• For mash potato: ‘Kestrel’, ‘Wilja’, ‘Vivaldi’, ‘Arran Victory’, ‘King Edward’, ‘Maris Piper’
  • For Christmas harvesting: (look for Second Cropping varieties) ‘Nicola’, ‘Charlotte’, ‘Maris Peer’
  • For salad potatoes or new potatoes: see First Early and Second Early Varieties. 
  • Sweet Potatoes: ‘Erato Orange’, ‘Makatea’, ‘Tahiti’, ‘Erato White’, ‘Tatakoto’

Potato Growth Cycle

Potato planting schedule showing when to chit, plant out and harvest.

Chitting Potatoes: Buy Seed Potatoes or Produce Your Own at Home?

It is easy to grow your own potatoes with ‘seed potatoes’. Seed potatoes are not seeds but tubers, like any other potato. While potatoes can produce seeds, they are rarely used by growers because of poor viability. Seed potatoes can be identified by their shrivelled appearance and sprouting roots (or eyes). You may have seen this happen to your uneaten potatoes in the cupboard or pantry.

It is possible to plant potatoes from those left in our cupboards rather than purchasing seed potatoes. However, be warned that they won’t always produce viable plants and non-organic potatoes bought in shops may have been treated with chemicals to increase shelf-life (and inhibit sprouting) which might also damage your soil and lead to other plant diseases. Seed potatoes, on the other hand, are grown for the purpose of replanting and are cultivated for good yields and healthy plants – seed potatoes are certified virus-free.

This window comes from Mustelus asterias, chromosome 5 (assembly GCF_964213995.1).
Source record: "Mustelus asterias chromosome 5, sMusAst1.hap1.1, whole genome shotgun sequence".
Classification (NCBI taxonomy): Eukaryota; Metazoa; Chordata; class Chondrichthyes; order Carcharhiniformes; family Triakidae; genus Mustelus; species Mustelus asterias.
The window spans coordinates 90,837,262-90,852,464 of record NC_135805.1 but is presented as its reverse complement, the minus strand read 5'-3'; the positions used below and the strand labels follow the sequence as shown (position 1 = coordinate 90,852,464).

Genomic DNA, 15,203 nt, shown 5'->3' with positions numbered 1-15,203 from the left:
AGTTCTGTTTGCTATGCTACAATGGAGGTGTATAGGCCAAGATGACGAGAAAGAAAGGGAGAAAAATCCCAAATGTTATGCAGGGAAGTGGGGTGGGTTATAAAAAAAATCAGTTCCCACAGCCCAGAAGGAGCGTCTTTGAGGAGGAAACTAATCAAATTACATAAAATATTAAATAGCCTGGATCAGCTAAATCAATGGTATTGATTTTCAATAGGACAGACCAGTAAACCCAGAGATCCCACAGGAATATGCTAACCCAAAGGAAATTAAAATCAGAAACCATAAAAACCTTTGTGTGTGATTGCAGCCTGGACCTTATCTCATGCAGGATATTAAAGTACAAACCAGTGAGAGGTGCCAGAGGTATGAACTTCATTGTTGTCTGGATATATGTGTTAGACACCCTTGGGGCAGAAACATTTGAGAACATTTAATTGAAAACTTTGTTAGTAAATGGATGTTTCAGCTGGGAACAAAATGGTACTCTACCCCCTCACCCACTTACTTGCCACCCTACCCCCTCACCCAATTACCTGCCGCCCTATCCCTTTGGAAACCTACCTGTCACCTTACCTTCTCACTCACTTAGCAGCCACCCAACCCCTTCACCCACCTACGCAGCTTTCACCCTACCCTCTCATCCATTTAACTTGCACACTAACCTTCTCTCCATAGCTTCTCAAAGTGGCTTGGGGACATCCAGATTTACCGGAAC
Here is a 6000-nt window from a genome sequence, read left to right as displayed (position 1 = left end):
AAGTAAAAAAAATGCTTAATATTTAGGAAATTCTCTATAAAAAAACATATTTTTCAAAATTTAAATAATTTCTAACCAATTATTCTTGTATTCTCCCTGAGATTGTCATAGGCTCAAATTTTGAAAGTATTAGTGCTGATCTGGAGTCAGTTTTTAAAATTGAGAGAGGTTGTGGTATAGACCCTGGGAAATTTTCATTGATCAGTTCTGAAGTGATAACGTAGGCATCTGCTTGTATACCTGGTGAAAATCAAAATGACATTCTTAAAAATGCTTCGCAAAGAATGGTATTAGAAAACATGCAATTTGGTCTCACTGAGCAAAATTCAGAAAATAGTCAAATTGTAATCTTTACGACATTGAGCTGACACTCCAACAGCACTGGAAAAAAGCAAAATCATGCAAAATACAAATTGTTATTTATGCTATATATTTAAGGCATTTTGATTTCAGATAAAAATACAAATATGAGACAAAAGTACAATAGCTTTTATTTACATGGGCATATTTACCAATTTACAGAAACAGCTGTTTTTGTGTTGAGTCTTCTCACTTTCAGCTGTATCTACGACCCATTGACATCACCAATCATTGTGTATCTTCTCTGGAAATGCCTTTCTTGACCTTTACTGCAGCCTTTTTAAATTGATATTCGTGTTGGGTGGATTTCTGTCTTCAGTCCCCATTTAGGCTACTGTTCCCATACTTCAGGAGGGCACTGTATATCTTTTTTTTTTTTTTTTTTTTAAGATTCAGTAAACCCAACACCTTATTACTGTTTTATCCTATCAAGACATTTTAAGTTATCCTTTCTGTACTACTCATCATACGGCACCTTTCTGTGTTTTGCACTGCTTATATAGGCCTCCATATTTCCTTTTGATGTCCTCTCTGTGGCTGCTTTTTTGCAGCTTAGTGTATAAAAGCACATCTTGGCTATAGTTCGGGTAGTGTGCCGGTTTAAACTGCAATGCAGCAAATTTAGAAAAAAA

The other benefit of buying seed potatoes is that they are ready to plant a few weeks after you buy them (once you have chitted them), whereas nurturing your own will take months of forethought.

wooden crate with chitting potatoes

How to Chit Potatoes

What is chitting? It is the practice of letting tubers sprout prior to planting. Well chitted potatoes will lead to stronger plants once in the ground. It also allows you to identify any potatoes that fail to develop so they can be discarded before planting.

Regardless of buying seed potatoes or choosing from your own stock, chitting is strongly encouraged. Around 6 weeks before planting out, place your seed potatoes on a bright windowsill or in the greenhouse with the eyes pointing up. You’re hoping for 1-4 sprouts per potato (remove any extra), each around 2.5-3cm long. They should be green or purple in colour; white sprouts are a symptom of light insufficiency.